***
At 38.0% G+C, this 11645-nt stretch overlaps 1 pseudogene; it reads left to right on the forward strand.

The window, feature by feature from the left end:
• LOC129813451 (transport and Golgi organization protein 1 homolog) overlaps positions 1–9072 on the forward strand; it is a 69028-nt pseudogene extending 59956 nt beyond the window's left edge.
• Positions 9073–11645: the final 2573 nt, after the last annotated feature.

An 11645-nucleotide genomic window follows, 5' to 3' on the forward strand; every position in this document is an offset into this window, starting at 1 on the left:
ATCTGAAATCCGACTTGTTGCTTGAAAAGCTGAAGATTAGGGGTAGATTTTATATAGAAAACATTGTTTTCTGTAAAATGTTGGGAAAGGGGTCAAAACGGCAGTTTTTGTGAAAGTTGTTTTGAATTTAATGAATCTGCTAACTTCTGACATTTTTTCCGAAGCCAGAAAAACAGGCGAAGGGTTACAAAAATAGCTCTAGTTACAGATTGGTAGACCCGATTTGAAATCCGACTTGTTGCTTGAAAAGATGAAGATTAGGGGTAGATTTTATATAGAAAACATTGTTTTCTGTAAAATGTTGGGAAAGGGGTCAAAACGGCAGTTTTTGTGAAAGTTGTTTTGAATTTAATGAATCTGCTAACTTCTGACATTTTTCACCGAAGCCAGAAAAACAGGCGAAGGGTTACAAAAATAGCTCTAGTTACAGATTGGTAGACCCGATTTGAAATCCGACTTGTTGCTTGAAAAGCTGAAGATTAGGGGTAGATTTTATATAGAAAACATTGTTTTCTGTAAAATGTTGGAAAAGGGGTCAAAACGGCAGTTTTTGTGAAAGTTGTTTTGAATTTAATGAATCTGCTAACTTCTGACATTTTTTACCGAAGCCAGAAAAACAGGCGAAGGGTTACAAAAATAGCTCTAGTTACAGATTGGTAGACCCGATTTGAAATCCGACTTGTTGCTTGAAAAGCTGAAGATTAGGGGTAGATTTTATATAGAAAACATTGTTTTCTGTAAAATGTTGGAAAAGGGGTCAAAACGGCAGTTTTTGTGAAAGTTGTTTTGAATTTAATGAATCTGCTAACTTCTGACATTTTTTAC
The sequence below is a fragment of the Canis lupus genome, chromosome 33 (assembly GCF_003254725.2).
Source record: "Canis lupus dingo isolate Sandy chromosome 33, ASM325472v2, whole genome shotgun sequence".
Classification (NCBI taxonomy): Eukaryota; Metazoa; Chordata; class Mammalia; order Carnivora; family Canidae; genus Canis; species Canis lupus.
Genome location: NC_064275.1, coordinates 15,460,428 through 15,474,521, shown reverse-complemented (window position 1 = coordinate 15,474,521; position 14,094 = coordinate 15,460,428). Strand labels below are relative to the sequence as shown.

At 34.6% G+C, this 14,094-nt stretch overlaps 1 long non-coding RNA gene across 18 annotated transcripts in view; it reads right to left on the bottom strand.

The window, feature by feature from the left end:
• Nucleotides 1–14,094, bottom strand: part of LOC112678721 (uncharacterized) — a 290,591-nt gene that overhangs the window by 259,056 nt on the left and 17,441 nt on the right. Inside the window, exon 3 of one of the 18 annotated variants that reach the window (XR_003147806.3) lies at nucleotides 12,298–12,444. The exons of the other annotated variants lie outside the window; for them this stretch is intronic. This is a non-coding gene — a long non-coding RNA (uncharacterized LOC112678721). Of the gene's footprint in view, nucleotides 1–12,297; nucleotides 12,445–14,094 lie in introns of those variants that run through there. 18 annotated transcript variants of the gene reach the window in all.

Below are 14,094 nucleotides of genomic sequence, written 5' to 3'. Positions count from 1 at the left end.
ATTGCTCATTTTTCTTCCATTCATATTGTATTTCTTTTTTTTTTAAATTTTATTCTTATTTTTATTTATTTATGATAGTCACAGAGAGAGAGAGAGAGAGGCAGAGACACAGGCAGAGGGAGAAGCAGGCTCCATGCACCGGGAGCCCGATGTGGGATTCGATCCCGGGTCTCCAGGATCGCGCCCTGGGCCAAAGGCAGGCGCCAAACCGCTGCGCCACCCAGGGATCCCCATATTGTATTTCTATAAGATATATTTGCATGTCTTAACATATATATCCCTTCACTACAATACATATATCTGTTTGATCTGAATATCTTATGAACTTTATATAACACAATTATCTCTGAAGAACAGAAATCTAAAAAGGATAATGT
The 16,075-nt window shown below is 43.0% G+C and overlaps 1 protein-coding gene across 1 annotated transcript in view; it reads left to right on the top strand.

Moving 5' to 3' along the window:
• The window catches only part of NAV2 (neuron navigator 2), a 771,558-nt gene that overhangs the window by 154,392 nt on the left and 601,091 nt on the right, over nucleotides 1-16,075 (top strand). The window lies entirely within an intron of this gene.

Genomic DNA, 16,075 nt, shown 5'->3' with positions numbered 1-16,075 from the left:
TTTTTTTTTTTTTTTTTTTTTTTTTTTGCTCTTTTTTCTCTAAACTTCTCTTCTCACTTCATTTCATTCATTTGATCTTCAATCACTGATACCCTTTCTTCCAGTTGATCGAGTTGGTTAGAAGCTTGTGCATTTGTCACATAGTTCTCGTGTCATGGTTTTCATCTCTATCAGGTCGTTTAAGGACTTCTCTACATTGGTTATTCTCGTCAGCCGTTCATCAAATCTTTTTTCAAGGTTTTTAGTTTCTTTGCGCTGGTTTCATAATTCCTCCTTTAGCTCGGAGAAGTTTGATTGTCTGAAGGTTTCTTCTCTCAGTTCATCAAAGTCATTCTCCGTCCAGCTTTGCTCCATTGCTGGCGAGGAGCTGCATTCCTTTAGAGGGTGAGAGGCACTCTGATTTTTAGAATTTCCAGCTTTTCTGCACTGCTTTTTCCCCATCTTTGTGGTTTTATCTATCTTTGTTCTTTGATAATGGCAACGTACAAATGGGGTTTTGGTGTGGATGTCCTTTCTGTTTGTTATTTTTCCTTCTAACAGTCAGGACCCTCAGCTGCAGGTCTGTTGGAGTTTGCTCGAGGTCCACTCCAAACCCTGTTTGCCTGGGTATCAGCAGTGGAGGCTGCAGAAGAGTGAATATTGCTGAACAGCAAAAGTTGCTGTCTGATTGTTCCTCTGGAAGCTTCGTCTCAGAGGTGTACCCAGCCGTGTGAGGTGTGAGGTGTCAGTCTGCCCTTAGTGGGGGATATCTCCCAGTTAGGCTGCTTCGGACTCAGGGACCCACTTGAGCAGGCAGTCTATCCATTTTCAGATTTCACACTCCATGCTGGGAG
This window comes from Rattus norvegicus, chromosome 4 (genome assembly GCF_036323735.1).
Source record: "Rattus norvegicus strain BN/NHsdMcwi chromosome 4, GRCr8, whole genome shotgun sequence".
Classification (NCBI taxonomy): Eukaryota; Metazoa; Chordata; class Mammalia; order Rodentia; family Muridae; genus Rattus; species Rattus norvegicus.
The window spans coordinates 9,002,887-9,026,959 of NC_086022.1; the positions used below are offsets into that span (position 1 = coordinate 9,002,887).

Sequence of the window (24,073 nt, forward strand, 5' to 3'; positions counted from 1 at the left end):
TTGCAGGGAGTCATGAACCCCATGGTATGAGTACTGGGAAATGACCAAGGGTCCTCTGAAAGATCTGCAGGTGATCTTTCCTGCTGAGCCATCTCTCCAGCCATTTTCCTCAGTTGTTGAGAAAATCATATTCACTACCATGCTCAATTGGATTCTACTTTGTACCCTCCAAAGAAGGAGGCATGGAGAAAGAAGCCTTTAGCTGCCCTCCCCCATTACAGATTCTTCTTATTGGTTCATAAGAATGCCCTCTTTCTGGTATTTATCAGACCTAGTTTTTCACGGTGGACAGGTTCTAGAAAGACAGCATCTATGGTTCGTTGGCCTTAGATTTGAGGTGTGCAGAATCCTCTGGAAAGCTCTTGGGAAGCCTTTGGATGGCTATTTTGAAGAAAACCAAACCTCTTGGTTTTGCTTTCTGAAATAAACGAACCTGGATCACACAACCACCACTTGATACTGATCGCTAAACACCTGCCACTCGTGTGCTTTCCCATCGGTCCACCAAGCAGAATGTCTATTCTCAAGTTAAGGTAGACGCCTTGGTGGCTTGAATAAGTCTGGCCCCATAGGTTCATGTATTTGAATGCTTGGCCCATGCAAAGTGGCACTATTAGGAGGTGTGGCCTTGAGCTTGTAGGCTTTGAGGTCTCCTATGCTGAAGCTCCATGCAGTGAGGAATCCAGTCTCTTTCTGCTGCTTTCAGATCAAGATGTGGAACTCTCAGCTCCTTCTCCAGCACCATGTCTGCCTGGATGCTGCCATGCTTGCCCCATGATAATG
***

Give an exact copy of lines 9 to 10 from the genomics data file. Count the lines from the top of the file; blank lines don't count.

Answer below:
Classification (NCBI taxonomy): Eukaryota; Metazoa; Chordata; class Mammalia; order Carnivora; family Canidae; genus Canis; species Canis lupus.
Genome location: NC_064275.1, coordinates 15,460,428 through 15,474,521, shown reverse-complemented (window position 1 = coordinate 15,474,521; position 14,094 = coordinate 15,460,428). Strand labels below are relative to the sequence as shown.